Mattias Blomgren and Frans Grijzenhout opened the session on strategy processes for Wikimedia organizations. As an introduction, the speakers asked the audience who had a written strategy in their organization. About two thirds of the participants said they had a strategy. The speakers asked participants to describe their strategies. Some answers:
Focus for 1 ½ years, five branches of activities
2-year operative plan, maybe not so strong strategically
Long-term strategy (3-5 years), short-time strategy with projects
Mission and vision and a compass that gives the priorities but not a full strategy
The speakers asked why do affiliates without a strategy want to have one. A participant answered that it gave confidence in planning and continuity in projects and actions.
Speakers then present their slides. They highlighted the importance of having a strategy, especially for the following reasons:
To develop a common view for the future
To provide continuity & stability
For your members & for the community, for your staff and for your partners
Framework for annual plans and APG applications
Both presenters pointed out, what important steps are to be taken to achieve a common strategy for an organization. First, it was necessary to discuss the necessity and scope of a possible strategy within the organization’s board. Looking for examples of other organizations (especially from the Wikimedia movement) can be helpful, as long as they were comparable in terms of needs / wishes. Both speakers pointed out that for designing a strategy, it is important to handle it as a common project / process. This means that a project leader should be appointed and steps (project plan) should be designed. Also important is, they said, to scan the environment of the organization (external, internal) and to compose a SWOT analysis.
For designing a strategy, organizations (the board, respectively) should think of the different areas that you have to cover and formulate goals. It is to be considered what's in the strategy and what's in the annual plan, e.g. goals can be more specific in the annual plan.
Involving the community, be it the Wikipedia / Wikimedia communities or members, is key. The organization’s members played a decisive role in strategy making and it was important to organize feedback sessions (in person, online). They also hinted that it was advisable to clearly separate feedback sessions from decision making sessions. Finally, it was necessary to approve such a document in a general meeting / assembly of the organization to make it an official document.
Someone asked how much time it takes to prepare the strategy and the Annual Plan and Grant application. Speakers answered that the process started in autumn and a lot of work was done by the staff. Someone else asked how to define strategy and separate it from annual planning. The speakers explained that the common idea was that you need a strategy before you would do something. However, in practice you start doing things and then create an annual plan based on your actions. Through iteration you come to a strategy. A person said that strategy and annual planning are depended of each other and should be looked at together. Someone else added that a strategic plan is the “why” and annual plan is “what”/”how”.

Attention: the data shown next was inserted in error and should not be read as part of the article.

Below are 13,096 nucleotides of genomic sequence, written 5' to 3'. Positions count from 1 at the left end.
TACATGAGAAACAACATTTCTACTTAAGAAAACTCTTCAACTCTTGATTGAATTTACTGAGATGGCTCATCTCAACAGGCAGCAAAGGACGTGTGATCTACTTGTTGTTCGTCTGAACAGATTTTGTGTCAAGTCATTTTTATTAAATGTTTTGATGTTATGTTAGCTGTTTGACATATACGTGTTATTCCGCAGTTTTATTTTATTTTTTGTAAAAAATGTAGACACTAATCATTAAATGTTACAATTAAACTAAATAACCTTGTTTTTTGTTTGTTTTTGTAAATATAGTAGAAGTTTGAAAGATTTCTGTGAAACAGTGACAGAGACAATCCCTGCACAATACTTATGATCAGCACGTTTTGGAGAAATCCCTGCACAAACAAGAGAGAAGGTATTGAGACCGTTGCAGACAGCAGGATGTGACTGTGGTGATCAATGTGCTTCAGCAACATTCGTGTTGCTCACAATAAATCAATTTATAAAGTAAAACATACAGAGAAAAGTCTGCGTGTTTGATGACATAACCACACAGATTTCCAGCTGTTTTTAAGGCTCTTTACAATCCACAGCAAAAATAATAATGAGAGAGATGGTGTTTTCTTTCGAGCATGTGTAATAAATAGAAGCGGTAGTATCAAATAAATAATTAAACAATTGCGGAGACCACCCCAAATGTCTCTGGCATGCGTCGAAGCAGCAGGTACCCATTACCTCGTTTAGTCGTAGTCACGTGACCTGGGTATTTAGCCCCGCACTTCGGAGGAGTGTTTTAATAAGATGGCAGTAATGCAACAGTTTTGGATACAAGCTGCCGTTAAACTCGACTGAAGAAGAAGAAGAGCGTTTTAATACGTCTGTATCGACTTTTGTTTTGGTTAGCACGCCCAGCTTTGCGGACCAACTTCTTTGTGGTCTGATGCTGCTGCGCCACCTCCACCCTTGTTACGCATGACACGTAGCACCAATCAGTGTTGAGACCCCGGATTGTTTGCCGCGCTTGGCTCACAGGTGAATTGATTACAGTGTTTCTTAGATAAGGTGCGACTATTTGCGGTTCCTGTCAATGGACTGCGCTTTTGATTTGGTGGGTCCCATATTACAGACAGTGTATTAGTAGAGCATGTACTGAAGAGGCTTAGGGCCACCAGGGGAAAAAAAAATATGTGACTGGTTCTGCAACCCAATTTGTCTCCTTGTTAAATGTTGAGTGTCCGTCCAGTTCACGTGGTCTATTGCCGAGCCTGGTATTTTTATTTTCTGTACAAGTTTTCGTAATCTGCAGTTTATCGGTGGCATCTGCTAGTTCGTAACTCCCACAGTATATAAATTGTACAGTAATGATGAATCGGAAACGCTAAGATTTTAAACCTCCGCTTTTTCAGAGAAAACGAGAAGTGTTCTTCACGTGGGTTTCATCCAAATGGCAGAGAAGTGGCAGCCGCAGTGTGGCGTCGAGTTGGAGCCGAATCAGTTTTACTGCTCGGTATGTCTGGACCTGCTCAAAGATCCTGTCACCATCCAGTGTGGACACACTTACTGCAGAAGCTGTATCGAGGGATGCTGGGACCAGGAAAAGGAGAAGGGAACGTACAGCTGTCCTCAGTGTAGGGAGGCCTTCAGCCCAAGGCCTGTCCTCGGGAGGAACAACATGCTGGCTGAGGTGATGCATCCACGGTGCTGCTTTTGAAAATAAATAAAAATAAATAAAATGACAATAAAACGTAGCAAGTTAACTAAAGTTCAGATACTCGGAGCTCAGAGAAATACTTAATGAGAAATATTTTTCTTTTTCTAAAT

The next question was about how the strategy can be developed with a volunteer board who is not specialized in it. Should consultants be hired? Mattias said that Wikimedia Sweden had outside help designing their first strategy. External help could be used but it was important to look at your values and strengths and try to do it by yourself.
Someone from WMF said that large companies are moving to iterative strategies to better deal with changes. It was better to build a strategy process instead of just a static strategy. Another person added that making a strategy is 80% communication and ability to make adjustments was important.
Affiliates were encouraged by the speakers to share their strategy and planning documents on Meta. Would be good if they were at least in English.
The audience was asked if it was hard to define their strategies. A participant said that it was hard for them because they had no knowledge how to do it and the need to adjust it was a problem.
Frans gave an example of strategy and annual plan differences: Strategy speaks about free knowledge, but an annual plan speaks about GLAM projects etc. A person argued that it is a problem if your strategy is too broad. Everything in our movement had to do something with free knowledge, but it was not a focus. Another person advised to set intermediary points and boundaries to the strategy.
The audience was asked how they worked and if they involved broader community or other stakeholders. A participant said that they tried to involve the community in the Meta discussion but it didn’t work well because of singular interests. Discussions in person were more successful.
In the final part of the session, participants were asked to draft ideas how they would design a strategy for their organizations.